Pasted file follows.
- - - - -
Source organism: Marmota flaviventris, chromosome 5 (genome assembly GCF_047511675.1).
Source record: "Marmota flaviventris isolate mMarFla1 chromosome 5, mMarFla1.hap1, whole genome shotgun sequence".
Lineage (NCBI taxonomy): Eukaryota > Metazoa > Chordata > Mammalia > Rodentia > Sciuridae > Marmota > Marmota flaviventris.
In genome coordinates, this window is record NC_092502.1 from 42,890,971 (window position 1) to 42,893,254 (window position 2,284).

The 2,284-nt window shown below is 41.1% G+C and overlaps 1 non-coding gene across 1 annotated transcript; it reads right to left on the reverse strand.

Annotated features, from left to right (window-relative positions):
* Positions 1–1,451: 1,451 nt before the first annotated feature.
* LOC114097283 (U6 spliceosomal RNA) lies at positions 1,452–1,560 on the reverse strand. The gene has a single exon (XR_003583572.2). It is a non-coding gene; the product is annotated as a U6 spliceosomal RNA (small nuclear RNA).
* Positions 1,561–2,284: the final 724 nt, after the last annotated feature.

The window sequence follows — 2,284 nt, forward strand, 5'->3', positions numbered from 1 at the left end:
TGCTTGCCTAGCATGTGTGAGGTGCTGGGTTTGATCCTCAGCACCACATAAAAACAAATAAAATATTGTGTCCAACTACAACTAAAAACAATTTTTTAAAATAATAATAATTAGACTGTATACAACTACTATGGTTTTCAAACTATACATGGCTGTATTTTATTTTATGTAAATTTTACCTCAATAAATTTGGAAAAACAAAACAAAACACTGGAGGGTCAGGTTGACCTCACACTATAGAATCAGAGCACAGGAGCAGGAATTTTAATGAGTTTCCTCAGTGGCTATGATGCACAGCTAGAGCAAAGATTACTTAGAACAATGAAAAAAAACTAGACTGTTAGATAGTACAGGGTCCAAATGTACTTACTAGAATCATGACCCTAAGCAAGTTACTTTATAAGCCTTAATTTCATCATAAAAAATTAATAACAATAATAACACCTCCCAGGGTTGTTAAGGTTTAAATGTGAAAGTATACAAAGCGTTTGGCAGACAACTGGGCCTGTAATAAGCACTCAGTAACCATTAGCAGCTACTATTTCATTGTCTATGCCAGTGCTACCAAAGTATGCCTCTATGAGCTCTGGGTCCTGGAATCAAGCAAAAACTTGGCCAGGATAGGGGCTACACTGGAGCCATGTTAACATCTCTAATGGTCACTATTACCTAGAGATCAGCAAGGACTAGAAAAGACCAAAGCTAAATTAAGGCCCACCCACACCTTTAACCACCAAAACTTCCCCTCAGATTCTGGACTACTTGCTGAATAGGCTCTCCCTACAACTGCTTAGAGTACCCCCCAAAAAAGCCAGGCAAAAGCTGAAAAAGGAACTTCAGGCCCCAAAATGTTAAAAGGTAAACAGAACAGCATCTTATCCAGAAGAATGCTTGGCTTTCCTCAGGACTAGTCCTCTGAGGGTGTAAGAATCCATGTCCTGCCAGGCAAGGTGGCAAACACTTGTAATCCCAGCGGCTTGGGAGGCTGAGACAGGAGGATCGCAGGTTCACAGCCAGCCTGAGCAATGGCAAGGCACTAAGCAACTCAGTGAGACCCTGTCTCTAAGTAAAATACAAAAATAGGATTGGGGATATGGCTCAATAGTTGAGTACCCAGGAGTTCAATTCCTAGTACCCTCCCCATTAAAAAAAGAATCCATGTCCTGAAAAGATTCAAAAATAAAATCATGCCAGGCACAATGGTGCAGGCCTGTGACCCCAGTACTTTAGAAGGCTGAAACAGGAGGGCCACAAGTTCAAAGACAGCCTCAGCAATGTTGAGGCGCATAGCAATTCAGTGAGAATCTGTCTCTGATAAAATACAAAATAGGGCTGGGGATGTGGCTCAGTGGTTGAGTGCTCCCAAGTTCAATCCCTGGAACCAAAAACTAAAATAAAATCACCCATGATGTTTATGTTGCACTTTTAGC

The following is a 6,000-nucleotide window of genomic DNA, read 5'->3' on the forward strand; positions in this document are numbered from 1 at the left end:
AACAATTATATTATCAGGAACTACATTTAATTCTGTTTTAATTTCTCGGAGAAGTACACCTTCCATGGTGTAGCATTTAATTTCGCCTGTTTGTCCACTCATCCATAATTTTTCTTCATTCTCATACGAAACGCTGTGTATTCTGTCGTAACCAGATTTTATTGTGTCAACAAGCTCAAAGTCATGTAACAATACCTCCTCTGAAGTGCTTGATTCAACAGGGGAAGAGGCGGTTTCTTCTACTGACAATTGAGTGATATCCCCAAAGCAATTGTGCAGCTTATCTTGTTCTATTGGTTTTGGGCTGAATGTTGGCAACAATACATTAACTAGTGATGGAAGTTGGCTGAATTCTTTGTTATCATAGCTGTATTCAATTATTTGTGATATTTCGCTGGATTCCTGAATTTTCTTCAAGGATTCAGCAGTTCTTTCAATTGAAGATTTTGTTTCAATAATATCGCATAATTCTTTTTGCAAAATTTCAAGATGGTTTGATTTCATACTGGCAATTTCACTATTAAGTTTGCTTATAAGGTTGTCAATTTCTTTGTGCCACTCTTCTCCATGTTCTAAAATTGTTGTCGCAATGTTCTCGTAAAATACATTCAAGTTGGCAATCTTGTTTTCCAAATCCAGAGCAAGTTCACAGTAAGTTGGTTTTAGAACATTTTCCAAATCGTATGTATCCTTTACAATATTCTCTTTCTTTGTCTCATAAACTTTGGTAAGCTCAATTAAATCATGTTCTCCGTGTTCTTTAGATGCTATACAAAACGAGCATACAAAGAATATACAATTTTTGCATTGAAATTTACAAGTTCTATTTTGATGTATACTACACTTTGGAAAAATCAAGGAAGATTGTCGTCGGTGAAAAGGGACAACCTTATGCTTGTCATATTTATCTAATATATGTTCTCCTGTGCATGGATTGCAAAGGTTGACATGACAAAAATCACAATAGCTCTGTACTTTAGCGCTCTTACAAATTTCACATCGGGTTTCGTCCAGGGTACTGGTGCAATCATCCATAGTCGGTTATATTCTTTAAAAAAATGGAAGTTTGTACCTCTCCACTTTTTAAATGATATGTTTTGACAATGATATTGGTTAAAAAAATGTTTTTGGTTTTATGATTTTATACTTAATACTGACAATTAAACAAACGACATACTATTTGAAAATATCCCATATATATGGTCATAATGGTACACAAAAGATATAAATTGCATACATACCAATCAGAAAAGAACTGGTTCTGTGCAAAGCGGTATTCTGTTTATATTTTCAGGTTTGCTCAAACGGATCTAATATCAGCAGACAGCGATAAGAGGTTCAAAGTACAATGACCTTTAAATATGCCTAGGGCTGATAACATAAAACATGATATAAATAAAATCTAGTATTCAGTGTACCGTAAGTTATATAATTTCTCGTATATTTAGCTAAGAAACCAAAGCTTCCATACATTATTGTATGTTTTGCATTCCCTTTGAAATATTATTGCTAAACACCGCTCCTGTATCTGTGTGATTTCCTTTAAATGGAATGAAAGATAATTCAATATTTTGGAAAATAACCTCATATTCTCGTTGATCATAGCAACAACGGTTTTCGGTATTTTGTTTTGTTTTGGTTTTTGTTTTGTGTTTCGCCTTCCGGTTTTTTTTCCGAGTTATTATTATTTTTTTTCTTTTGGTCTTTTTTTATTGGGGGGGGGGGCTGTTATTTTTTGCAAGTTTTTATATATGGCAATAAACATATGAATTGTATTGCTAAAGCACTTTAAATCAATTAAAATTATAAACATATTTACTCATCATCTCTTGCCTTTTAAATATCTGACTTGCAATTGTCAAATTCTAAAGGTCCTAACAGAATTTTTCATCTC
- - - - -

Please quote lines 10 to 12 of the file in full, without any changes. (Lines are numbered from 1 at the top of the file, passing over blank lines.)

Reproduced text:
The window sequence follows — 2,284 nt, forward strand, 5'->3', positions numbered from 1 at the left end:
TGCTTGCCTAGCATGTGTGAGGTGCTGGGTTTGATCCTCAGCACCACATAAAAACAAATAAAATATTGTGTCCAACTACAACTAAAAACAATTTTTTAAAATAATAATAATTAGACTGTATACAACTACTATGGTTTTCAAACTATACATGGCTGTATTTTATTTTATGTAAATTTTACCTCAATAAATTTGGAAAAACAAAACAAAACACTGGAGGGTCAGGTTGACCTCACACTATAGAATCAGAGCACAGGAGCAGGAATTTTAATGAGTTTCCTCAGTGGCTATGATGCACAGCTAGAGCAAAGATTACTTAGAACAATGAAAAAAAACTAGACTGTTAGATAGTACAGGGTCCAAATGTACTTACTAGAATCATGACCCTAAGCAAGTTACTTTATAAGCCTTAATTTCATCATAAAAAATTAATAACAATAATAACACCTCCCAGGGTTGTTAAGGTTTAAATGTGAAAGTATACAAAGCGTTTGGCAGACAACTGGGCCTGTAATAAGCACTCAGTAACCATTAGCAGCTACTATTTCATTGTCTATGCCAGTGCTACCAAAGTATGCCTCTATGAGCTCTGGGTCCTGGAATCAAGCAAAAACTTGGCCAGGATAGGGGCTACACTGGAGCCATGTTAACATCTCTAATGGTCACTATTACCTAGAGATCAGCAAGGACTAGAAAAGACCAAAGCTAAATTAAGGCCCACCCACACCTTTAACCACCAAAACTTCCCCTCAGATTCTGGACTACTTGCTGAATAGGCTCTCCCTACAACTGCTTAGAGTACCCCCCAAAAAAGCCAGGCAAAAGCTGAAAAAGGAACTTCAGGCCCCAAAATGTTAAAAGGTAAACAGAACAGCATCTTATCCAGAAGAATGCTTGGCTTTCCTCAGGACTAGTCCTCTGAGGGTGTAAGAATCCATGTCCTGCCAGGCAAGGTGGCAAACACTTGTAATCCCAGCGGCTTGGGAGGCTGAGACAGGAGGATCGCAGGTTCACAGCCAGCCTGAGCAATGGCAAGGCACTAAGCAACTCAGTGAGACCCTGTCTCTAAGTAAAATACAAAAATAGGATTGGGGATATGGCTCAATAGTTGAGTACCCAGGAGTTCAATTCCTAGTACCCTCCCCATTAAAAAAAGAATCCATGTCCTGAAAAGATTCAAAAATAAAATCATGCCAGGCACAATGGTGCAGGCCTGTGACCCCAGTACTTTAGAAGGCTGAAACAGGAGGGCCACAAGTTCAAAGACAGCCTCAGCAATGTTGAGGCGCATAGCAATTCAGTGAGAATCTGTCTCTGATAAAATACAAAATAGGGCTGGGGATGTGGCTCAGTGGTTGAGTGCTCCCAAGTTCAATCCCTGGAACCAAAAACTAAAATAAAATCACCCATGATGTTTATGTTGCACTTTTAGC

The following is a 6,000-nucleotide window of genomic DNA, read 5'->3' on the forward strand; positions in this document are numbered from 1 at the left end: